Cholinergic mechanisms in canine narcolepsy--I. Modulation of cataplexy via local drug administration into the pontine reticular formation.
|Title||Cholinergic mechanisms in canine narcolepsy--I. Modulation of cataplexy via local drug administration into the pontine reticular formation.|
|Publication Type||Journal Article|
|Year of Publication||1994|
|Authors||Reid, MS, Tafti M, Geary JN, Nishino S, Siegel JM, Dement WC, Mignot E|
|Date Published||1994 Apr|
|Keywords||Analysis of Variance, Animals, Atropine, Carbachol, cataplexy, Dog Diseases, Dogs, Electroencephalography, Electromyography, Electrooculography, Female, Frontal Lobe, Functional Laterality, Male, narcolepsy, Physostigmine, Reference Values, Reticular Formation, Stereotaxic Techniques|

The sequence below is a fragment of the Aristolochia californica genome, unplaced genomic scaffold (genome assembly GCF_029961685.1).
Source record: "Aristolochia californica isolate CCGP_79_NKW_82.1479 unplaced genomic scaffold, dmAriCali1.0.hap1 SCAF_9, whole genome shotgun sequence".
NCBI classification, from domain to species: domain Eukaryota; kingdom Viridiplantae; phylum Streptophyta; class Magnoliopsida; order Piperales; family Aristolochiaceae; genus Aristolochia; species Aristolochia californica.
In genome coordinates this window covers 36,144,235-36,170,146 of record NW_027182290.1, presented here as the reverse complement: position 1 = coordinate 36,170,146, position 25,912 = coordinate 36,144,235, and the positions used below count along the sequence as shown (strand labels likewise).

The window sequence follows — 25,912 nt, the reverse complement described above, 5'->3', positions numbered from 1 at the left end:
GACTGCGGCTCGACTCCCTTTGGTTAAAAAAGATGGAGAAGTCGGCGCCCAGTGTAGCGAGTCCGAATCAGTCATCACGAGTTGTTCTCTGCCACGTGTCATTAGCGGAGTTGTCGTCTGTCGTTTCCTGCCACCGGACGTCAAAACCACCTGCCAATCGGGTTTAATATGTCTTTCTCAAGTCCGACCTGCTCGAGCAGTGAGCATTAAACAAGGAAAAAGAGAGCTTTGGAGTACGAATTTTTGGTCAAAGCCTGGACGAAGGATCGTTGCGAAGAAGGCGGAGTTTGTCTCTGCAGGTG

Cataplexy in the narcoleptic canine has been shown to increase after systemic administration of cholinergic agonists. Furthermore, the number of cholinergic receptors in the pontine reticular formation of narcoleptic canines is significantly elevated. In the present study we have investigated the effects of cholinergic drugs administered directly into the pontine reticular formation on cataplexy, as defined by brief episodes of hypotonia induced by emotions, in narcoleptic canines. Carbachol and atropine were perfused through microdialysis probes implanted bilaterally in the pontine reticular formation of freely moving, narcoleptic and control Doberman pinschers. Cataplexy was quantified using the Food-Elicited Cataplexy Test, and analysed using recordings of electroencephalogram, electrooculogram and electromyogram. Cataplexy was characterized by a desynchronized electroencephalogram and a drop in electromyogram and electrooculogram activity. In narcoleptic canines, both unilateral and bilateral carbachol (10(-5) to 10(-3) M) produced a dose-dependent increase in cataplexy, which resulted in complete muscle tone suppression at the highest concentration. In control canines, neither bilateral nor unilateral carbachol (10(-5) to 10(-3) M) produced cataplexy, although bilateral carbachol, did produce muscle atonia at the highest dose (10(-3)). The increase in cataplexy after bilateral carbachol (10(-4) M) was rapidly reversed when the perfusion medium was switched to one containing atropine (10(-4) M). Bilateral atropine (10(-3) to 10(-2) M) alone did not produce any significant effects on cataplexy in narcoleptic canines; however, bilateral atropine (10(-2) M) did reduce the increase in cataplexy produced by systemic administration of physostigmine (0.05 mg/kg, i.v.). These findings demonstrate that cataplexy in narcoleptic canines can be stimulated by applying cholinergic agonists directly into the pontine reticular formation. The ability of atropine to inhibit locally and systemically stimulated cataplexy indicates that the pontine reticular formation is a critical component in cholinergic stimulation of cataplexy. Therefore, it is suggested that the pontine reticular formation plays a significant role in the cholinergic regulation of narcolepsy.